Today, our 140-person team based in Tokyo and Osaka offer a broad range of banking products and services to customers in financial institutions, resources and energy, transport and logistics, and technology. In 2018, ANZ received approval for a securities license in Japan from the Financial Services Agency - the first Australian bank to do so in the region.

Mitch himself first landed in Japan during his university days in the 1980s. After this initial stint, he completed his education at home in the US then started his career and family before moving back to Japan in the mid-1990s.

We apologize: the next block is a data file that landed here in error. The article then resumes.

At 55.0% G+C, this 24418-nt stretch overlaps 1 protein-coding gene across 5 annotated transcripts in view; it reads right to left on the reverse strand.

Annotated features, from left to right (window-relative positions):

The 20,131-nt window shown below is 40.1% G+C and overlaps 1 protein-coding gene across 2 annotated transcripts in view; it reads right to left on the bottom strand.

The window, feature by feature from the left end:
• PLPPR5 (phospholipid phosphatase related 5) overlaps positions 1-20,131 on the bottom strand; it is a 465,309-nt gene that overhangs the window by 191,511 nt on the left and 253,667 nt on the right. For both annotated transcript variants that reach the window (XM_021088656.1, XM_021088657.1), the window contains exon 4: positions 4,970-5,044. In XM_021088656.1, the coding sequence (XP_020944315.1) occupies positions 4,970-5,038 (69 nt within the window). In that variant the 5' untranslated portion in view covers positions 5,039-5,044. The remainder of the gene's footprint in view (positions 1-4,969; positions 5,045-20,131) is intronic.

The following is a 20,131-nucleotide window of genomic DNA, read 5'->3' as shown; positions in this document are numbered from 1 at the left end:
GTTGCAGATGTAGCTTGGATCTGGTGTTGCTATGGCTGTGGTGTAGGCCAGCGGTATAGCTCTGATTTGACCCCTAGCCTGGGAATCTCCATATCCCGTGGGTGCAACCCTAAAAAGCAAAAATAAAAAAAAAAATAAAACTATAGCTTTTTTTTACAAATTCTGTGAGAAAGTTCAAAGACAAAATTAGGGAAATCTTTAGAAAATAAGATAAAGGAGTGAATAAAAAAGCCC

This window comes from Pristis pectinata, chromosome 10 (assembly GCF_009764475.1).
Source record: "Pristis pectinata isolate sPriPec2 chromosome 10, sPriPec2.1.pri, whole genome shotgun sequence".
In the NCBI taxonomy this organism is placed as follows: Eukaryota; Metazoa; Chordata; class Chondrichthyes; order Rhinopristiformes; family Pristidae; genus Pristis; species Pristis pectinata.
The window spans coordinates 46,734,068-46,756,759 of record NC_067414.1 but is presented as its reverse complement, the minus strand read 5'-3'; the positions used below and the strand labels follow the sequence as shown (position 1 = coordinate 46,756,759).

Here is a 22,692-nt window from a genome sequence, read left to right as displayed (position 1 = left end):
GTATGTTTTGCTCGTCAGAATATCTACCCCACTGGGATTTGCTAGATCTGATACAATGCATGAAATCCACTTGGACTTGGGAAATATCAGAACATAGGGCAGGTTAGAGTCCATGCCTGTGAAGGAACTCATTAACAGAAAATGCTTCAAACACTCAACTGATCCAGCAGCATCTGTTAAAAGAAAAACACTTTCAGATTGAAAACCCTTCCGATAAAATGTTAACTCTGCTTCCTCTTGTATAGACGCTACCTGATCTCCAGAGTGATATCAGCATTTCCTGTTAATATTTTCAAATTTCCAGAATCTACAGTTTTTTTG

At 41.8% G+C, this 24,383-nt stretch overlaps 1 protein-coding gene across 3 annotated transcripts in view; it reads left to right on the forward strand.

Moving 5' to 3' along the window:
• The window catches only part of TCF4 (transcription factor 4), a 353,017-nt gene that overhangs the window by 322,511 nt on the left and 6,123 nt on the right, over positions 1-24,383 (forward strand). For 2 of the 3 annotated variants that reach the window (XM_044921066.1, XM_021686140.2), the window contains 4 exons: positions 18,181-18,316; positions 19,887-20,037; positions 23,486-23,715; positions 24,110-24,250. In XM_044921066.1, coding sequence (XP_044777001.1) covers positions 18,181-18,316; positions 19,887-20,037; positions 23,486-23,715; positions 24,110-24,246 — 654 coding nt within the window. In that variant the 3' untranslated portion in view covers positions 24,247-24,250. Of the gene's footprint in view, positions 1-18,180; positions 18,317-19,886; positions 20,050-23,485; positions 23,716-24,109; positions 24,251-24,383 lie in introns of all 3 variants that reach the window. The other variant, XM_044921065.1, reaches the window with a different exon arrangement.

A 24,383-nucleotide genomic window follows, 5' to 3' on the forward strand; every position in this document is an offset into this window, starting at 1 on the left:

Point of difference

Mitch says ANZ is by the far the largest Australian bank in Japan and our book has been growing steadily.

“Oceania is a keen area of focus for many Japanese operators. ANZ has a fantastic advantage with our [Australian] headquarters in the right time zone, it fits really well with our Asia Pacific footprint and - unlike North America or Europe - in Oceania, investment for a Japanese institution is not ‘bet the farm’ stakes.

“ANZ is a natural partner as they're looking to diversify, come out of Japan or deepen their investment.”

Mitch explains that after a solid rollout over the past three years, the Japan team is now in “phase two” of building up the office’s securities business.

“We've recently expanded our foreign exchange and commodities sales teams so the next step for us will be expanding third-party distribution, investing in technology operations and compliance infrastructure to support that expansion,” he says.